Traditional roti is made with Atta, whole grain wheat. I have started to experiment with different flours that are less processed and has inherent superior nutritional qualities. We eat buckwheat rotis more often now, but it’s a bit tougher and is not as fluffy and soft as traditional roti. This recipe uses 1/2 the amount of whole grain spelt flour and 1/2 the amount of milled whole wheat flour. The result is a much softer roti that balloons up on the stove, which is a good thing. This is a simple snack that you can have part of your breakfast, after school, or post dinner. Rotis can made a day ahead of time, but just cover well and store it in the fridge. Warm them up on a skillet or 10 seconds in the microwave.

Ingredients: Serves 2-3
1/2 cup spelt flour
1/2 cup milled whole wheat flour
1/2 tsp cinnamon powder
1/4 tsp salt
1 tbsp canola oil
1/4 cup warm water
1 tbsp flour – for rolling and dusting
1 large banana or 2 small bananas- Fair-Trade

Directions

1. In a mixing bowl, mix flour, cinnamon and salt well. Add oil and mix until all lumps are gone. Add water a little at a time, while kneading the flour, to form a soft dough ball. The dough ball should not be sticky or wet. On a plate, place the 1 tablespoon flour for rolling and dusting.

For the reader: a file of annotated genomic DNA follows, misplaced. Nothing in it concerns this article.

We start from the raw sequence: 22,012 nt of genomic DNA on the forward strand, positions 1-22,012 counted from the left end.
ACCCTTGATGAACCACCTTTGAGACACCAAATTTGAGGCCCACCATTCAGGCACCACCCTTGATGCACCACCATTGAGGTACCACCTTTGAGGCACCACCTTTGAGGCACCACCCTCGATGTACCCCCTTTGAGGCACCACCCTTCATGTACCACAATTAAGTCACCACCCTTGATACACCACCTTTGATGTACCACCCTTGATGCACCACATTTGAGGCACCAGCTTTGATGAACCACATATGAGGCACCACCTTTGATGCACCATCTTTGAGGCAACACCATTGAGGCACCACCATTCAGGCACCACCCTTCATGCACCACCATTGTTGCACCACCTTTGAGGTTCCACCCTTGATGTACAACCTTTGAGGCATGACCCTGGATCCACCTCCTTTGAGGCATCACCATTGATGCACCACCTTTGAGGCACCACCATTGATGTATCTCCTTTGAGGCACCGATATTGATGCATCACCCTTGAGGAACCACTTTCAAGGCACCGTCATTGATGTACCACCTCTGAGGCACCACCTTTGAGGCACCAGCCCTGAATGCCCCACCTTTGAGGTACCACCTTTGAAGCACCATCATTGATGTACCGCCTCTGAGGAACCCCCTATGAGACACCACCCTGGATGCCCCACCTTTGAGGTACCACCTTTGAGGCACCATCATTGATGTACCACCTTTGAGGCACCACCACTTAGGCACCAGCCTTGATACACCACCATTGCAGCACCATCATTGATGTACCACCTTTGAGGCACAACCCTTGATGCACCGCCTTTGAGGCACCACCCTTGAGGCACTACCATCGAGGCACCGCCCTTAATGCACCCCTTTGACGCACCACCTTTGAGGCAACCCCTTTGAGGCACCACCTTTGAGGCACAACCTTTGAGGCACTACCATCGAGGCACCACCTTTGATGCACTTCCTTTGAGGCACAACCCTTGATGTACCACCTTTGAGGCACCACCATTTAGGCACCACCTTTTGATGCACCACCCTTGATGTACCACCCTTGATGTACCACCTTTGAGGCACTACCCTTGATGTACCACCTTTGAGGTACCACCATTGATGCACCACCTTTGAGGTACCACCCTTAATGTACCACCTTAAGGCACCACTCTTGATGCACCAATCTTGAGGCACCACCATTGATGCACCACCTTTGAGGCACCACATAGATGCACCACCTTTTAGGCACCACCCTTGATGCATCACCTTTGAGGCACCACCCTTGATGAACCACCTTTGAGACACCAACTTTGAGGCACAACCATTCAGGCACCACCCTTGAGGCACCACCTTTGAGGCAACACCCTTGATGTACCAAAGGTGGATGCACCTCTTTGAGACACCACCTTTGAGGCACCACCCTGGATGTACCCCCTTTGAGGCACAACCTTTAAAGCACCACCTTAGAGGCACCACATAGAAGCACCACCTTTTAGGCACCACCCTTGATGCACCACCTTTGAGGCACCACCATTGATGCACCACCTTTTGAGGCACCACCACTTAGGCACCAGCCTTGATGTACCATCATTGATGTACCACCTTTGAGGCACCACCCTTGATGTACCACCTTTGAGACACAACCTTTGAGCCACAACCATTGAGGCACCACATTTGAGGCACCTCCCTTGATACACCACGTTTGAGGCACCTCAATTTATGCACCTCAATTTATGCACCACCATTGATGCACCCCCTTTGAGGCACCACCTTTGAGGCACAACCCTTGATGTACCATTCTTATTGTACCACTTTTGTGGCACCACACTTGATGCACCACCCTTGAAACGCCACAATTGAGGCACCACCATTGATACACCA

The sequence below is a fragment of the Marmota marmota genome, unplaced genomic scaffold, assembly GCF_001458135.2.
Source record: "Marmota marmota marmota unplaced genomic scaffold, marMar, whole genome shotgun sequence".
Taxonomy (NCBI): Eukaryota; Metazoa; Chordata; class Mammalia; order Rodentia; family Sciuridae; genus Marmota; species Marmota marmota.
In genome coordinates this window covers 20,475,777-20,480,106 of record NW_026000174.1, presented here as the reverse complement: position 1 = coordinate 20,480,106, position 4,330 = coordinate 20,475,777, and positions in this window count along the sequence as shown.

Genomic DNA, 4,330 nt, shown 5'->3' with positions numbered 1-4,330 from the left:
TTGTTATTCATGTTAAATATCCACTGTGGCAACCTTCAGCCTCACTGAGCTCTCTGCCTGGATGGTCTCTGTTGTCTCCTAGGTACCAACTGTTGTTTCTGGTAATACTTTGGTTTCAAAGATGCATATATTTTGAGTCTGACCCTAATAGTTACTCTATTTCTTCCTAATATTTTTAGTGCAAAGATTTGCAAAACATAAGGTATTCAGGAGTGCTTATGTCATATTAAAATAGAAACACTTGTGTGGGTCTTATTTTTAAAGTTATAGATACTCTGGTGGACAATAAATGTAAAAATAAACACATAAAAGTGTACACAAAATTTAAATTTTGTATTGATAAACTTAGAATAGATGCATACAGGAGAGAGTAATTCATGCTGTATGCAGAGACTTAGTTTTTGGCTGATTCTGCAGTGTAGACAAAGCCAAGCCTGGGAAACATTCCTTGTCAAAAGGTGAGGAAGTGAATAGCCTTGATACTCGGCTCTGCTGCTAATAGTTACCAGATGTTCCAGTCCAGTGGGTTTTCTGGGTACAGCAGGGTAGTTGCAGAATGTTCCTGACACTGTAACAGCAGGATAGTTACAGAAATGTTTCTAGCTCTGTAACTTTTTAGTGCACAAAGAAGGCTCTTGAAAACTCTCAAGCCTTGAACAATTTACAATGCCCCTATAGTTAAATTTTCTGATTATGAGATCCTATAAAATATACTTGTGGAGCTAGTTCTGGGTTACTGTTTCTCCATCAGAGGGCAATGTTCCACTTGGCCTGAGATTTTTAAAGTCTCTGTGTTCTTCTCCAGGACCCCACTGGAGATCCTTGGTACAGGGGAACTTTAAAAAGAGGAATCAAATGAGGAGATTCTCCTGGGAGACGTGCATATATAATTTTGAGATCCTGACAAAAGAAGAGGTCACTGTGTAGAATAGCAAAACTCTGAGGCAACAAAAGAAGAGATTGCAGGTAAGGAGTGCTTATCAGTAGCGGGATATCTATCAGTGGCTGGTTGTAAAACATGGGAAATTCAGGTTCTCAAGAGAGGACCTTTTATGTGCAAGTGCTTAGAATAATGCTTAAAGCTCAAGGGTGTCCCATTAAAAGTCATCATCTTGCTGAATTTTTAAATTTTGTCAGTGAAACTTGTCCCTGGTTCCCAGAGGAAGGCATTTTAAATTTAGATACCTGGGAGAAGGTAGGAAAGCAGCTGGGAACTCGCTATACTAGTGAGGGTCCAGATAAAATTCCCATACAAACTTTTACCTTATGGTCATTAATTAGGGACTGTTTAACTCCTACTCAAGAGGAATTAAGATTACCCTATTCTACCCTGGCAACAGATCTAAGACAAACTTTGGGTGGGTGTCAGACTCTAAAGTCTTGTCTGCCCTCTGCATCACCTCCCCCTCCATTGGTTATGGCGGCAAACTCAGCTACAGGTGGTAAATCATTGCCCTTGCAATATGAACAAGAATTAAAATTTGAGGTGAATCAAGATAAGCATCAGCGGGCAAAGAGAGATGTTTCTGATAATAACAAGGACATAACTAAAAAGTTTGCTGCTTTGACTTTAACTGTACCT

2. Heat non-stick skillet or tava on medium heat. Divide into golf ball size balls. Take one ball and press lightly it between your palms, to create a flat disk. Dip the flattened ball into the coating flour and roll it out into a thin disc with a rolling pin on a flat surface. Keep dipping the roti into the dry flour to prevent it from sticking to the rolling surface.

3. Rub off excess flour from the roti and place it onto the hot skillet/tava. Flip to the other side once you see bubbles appear on the surface (about 40 seconds). Allow the second side  to cook for 10-15 seconds. Meanwhile, turn the next stove on high heat, gently pick up roti with tongs, and place on open flame. The roti should balloon up and remove quickly. Place the cooked roti into an insulated container and smear it with ghee/butter (optional). Repeat the process for the remaining dough.

4. Peel the banana(s). Cut the large banana in half. Place it on the edge of one roti and roll it up to eat like a burrito.